Now showing 1 - 2 of 2
  • Publication
    A New Method for Generalizing Burr and Related Distributions
    (2022) ;
    Das, Suchismita
    ;
    Chattopadhyay, Swarup
    A new method has been proposed to generalize Burr-XII distribution, also called Burr distribution, by adding an extra parameter to an existing Burr distribution for more flexibility. In this method, the exponent of the Burr distribution is modeled using a nonlinear function of the data and one additional parameter. The models of this newly introduced generalized Burr family can significantly increase the flexibility of the former Burr distribution with respect to the density and hazard rate shapes. Families expanded using the method proposed here is heavy-tailed and belongs to the maximum domain of attractions of the Frechet distribution. The method is further applied to yield three-parameter classical Pareto and generalized exponentiated distributions which shows the broader application of the proposed idea of generalization. A relevant model of the new generalized Burr family has been considered in detail, with particular emphasis on the hazard functions, stochastic orders, estimation procedures, and testing methods are derived. Finally, as empirical evidence, the new distribution is applied to the analysis of large-scale heavy-tailed network data and compared with other commonly used distributions available for fitting degree distributions of networks. Experimental results suggest that the proposed Burr distribution with nonlinear exponent better fits the large-scale heavy-tailed networks better than the popularly used Marhsall-Olkin generalization of Burr and exponentiated Burr distributions.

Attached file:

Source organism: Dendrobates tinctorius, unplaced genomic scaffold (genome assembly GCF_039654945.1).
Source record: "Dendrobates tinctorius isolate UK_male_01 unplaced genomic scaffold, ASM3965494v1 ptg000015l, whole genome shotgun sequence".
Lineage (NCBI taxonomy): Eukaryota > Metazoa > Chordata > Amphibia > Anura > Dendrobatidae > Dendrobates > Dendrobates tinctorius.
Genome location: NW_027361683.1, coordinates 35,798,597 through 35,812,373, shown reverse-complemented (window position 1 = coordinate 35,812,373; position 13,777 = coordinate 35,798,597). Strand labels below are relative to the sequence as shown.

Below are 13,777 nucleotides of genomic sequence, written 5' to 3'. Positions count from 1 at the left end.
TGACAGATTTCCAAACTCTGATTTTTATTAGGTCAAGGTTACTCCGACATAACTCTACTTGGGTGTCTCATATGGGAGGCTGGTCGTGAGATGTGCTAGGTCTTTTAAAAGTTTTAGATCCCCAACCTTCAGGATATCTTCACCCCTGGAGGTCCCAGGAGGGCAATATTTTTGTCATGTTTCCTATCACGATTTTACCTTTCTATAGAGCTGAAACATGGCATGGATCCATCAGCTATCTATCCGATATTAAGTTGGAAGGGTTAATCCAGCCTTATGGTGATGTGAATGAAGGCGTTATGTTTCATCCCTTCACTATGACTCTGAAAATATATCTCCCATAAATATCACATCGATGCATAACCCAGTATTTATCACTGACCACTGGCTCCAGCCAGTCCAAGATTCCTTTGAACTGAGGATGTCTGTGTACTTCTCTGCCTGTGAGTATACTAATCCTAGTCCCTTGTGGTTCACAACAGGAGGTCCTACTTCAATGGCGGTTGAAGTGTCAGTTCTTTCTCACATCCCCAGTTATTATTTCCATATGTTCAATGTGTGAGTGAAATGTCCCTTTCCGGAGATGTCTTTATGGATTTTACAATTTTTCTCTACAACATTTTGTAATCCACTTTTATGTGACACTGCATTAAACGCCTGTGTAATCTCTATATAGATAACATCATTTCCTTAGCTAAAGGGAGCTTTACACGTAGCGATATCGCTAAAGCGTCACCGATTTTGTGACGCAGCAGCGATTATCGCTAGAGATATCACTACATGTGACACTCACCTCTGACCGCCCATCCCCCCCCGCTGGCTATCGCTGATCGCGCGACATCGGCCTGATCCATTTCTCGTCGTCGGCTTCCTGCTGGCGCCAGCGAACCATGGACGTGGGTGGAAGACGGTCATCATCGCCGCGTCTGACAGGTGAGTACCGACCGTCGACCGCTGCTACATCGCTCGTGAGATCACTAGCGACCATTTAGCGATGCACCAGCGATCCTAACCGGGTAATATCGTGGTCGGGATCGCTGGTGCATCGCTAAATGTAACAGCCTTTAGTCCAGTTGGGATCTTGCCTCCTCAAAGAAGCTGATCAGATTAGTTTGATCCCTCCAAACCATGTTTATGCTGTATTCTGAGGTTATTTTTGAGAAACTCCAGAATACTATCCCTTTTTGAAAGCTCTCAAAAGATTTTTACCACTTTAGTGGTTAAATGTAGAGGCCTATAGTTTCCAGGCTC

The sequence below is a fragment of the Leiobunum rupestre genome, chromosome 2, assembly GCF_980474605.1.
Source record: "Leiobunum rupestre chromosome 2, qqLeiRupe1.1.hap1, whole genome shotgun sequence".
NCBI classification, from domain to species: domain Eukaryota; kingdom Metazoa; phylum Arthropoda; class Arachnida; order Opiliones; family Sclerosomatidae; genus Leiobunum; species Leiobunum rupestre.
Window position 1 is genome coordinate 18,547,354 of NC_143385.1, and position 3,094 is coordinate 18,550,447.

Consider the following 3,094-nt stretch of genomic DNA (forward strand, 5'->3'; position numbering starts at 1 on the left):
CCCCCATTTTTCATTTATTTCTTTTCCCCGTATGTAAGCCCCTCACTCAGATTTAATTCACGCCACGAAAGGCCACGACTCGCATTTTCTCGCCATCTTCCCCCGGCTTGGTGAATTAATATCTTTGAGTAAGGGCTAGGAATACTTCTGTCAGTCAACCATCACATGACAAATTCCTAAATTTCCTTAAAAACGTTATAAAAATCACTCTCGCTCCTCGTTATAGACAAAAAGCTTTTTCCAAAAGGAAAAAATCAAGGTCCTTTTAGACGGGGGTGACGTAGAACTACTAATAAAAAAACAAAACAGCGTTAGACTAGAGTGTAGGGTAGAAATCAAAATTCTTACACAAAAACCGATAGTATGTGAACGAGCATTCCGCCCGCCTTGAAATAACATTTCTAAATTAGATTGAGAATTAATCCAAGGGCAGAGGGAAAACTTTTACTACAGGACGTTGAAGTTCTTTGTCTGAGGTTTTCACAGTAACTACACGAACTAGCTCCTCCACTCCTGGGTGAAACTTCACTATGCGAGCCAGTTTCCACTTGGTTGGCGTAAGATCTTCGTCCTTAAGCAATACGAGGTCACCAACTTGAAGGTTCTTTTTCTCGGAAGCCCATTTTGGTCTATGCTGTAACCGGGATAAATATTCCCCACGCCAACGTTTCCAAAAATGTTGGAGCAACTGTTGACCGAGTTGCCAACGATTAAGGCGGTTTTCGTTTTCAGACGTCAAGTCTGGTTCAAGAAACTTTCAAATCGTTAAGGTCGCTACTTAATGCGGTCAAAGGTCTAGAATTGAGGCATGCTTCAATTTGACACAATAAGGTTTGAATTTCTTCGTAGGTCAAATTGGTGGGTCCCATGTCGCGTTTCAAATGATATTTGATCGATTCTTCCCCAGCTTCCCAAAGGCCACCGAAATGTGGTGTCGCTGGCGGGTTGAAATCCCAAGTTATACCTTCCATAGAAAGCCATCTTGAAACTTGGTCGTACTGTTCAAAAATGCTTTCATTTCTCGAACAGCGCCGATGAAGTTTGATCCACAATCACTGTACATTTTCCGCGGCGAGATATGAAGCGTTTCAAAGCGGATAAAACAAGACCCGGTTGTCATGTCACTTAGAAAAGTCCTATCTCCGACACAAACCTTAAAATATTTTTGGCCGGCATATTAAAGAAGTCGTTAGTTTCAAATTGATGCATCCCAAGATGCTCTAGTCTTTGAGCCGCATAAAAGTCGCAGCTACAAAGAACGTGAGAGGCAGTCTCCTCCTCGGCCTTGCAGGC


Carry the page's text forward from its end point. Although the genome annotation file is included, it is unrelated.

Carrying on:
Scopus© Citations 2  41  27
  • Publication
    Searching for Heavy-Tailed Probability Distributions for Modeling Real-World Complex Networks
    (2022) ;
    Chattopadhyay, Swarup
    ;
    Das, Suchismita
    ;
    Kumar, Uttam
    ;
    Senthilnath, J.
    Perhaps the most recent controversial topic in network science research is to determine whether real-world complex networks are scale-free or not. Recently, Broido and Clauset [A.D. Broido, A. Clauset, Nature Communication, 10, 1017 (2019)] asserted that the degree distributions of real-world networks are rarely power law under statistical tests. Such complex networks, including social, biological, information, temporal, and brain networks, are often heavy-tailed where the assumption on the scale-free nature of realworld heavy-tailed networks become insignificant as the complex system evolves over time. The failure of power law distribution in fitting the degree distribution data is mainly due to the presence of an identifiable non-linearity within the entire degree distribution in a log-log scale of a complex heavy-tailed network. In this study, we attempt to address this issue by proposing a new class of heavy-tailed probability distributions for modeling the entire degree distributions of complex networks. We introduce a new family of generalized Lomax models (GLM) to capture the non-linearity of these heavy-tailed networks. These newly introduced GLM-type distributions provide better fitting and greater flexibility to the entire node degree distribution of complex networks. Several statistical properties of the proposed model, such as extreme value and inferential statistical properties, are derived into this context. Interestingly, the GLM family belongs to the basin of attraction of Frechet distribution, a heavy-tailed extreme value distribution. Rigorous experimental analysis showcases the excellent performance of the proposed family of distributions while fitting the heavytailed real-world complex networks over fifty real-world datasets in comparison with benchmark probability models. Our results show that GLM-type distributions are not rare, able to model almost 90% of the tested networks accurately compared to benchmark probability models. INDEX TERMS Complex networks, heavy-tailed networks, degree distribution, Lomax distribution, extreme value properties.
      8Scopus© Citations 2  1